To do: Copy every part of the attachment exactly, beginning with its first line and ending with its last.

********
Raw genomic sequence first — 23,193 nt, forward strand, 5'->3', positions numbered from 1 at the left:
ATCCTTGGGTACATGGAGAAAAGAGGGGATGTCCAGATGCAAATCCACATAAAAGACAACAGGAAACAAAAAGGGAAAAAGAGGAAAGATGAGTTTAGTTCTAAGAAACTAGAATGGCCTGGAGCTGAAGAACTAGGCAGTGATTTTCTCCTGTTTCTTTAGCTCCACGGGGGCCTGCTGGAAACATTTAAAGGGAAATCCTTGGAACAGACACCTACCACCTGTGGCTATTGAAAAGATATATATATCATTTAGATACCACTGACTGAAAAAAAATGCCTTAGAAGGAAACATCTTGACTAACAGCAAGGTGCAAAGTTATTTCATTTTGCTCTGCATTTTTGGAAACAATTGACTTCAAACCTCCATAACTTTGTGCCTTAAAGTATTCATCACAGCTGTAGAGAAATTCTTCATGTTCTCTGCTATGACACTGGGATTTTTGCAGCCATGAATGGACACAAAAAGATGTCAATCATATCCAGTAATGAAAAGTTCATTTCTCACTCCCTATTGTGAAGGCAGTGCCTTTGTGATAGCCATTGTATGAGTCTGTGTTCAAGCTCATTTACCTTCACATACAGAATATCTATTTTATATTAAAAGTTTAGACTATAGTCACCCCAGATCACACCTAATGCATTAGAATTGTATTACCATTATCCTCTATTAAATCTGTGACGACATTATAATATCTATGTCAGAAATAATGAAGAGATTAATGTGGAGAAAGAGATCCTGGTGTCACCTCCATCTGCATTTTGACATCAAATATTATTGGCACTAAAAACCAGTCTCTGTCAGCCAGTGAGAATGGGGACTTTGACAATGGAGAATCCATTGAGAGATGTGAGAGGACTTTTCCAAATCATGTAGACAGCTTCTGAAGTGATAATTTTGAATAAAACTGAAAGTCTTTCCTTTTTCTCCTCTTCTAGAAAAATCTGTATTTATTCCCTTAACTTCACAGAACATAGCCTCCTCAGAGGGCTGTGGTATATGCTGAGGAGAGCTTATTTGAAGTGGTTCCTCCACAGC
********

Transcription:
Raw genomic sequence first — 23,193 nt, forward strand, 5'->3', positions numbered from 1 at the left:
ATCCTTGGGTACATGGAGAAAAGAGGGGATGTCCAGATGCAAATCCACATAAAAGACAACAGGAAACAAAAAGGGAAAAAGAGGAAAGATGAGTTTAGTTCTAAGAAACTAGAATGGCCTGGAGCTGAAGAACTAGGCAGTGATTTTCTCCTGTTTCTTTAGCTCCACGGGGGCCTGCTGGAAACATTTAAAGGGAAATCCTTGGAACAGACACCTACCACCTGTGGCTATTGAAAAGATATATATATCATTTAGATACCACTGACTGAAAAAAAATGCCTTAGAAGGAAACATCTTGACTAACAGCAAGGTGCAAAGTTATTTCATTTTGCTCTGCATTTTTGGAAACAATTGACTTCAAACCTCCATAACTTTGTGCCTTAAAGTATTCATCACAGCTGTAGAGAAATTCTTCATGTTCTCTGCTATGACACTGGGATTTTTGCAGCCATGAATGGACACAAAAAGATGTCAATCATATCCAGTAATGAAAAGTTCATTTCTCACTCCCTATTGTGAAGGCAGTGCCTTTGTGATAGCCATTGTATGAGTCTGTGTTCAAGCTCATTTACCTTCACATACAGAATATCTATTTTATATTAAAAGTTTAGACTATAGTCACCCCAGATCACACCTAATGCATTAGAATTGTATTACCATTATCCTCTATTAAATCTGTGACGACATTATAATATCTATGTCAGAAATAATGAAGAGATTAATGTGGAGAAAGAGATCCTGGTGTCACCTCCATCTGCATTTTGACATCAAATATTATTGGCACTAAAAACCAGTCTCTGTCAGCCAGTGAGAATGGGGACTTTGACAATGGAGAATCCATTGAGAGATGTGAGAGGACTTTTCCAAATCATGTAGACAGCTTCTGAAGTGATAATTTTGAATAAAACTGAAAGTCTTTCCTTTTTCTCCTCTTCTAGAAAAATCTGTATTTATTCCCTTAACTTCACAGAACATAGCCTCCTCAGAGGGCTGTGGTATATGCTGAGGAGAGCTTATTTGAAGTGGTTCCTCCACAGC